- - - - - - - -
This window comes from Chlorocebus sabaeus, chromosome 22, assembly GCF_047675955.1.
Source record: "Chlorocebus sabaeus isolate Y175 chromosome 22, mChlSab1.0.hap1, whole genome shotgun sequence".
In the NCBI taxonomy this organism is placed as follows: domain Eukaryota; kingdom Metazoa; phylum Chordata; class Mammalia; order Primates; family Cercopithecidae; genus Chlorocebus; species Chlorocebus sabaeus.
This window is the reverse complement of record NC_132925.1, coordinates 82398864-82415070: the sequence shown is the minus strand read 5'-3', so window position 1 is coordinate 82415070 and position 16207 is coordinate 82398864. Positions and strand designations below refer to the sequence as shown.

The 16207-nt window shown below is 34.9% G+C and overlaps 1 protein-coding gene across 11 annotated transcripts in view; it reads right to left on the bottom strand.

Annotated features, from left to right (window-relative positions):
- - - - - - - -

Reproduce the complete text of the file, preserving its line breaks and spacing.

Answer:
This window comes from Chlorocebus sabaeus, chromosome 22, assembly GCF_047675955.1.
Source record: "Chlorocebus sabaeus isolate Y175 chromosome 22, mChlSab1.0.hap1, whole genome shotgun sequence".
In the NCBI taxonomy this organism is placed as follows: domain Eukaryota; kingdom Metazoa; phylum Chordata; class Mammalia; order Primates; family Cercopithecidae; genus Chlorocebus; species Chlorocebus sabaeus.
This window is the reverse complement of record NC_132925.1, coordinates 82398864-82415070: the sequence shown is the minus strand read 5'-3', so window position 1 is coordinate 82415070 and position 16207 is coordinate 82398864. Positions and strand designations below refer to the sequence as shown.

The 16207-nt window shown below is 34.9% G+C and overlaps 1 protein-coding gene across 11 annotated transcripts in view; it reads right to left on the bottom strand.

Annotated features, from left to right (window-relative positions):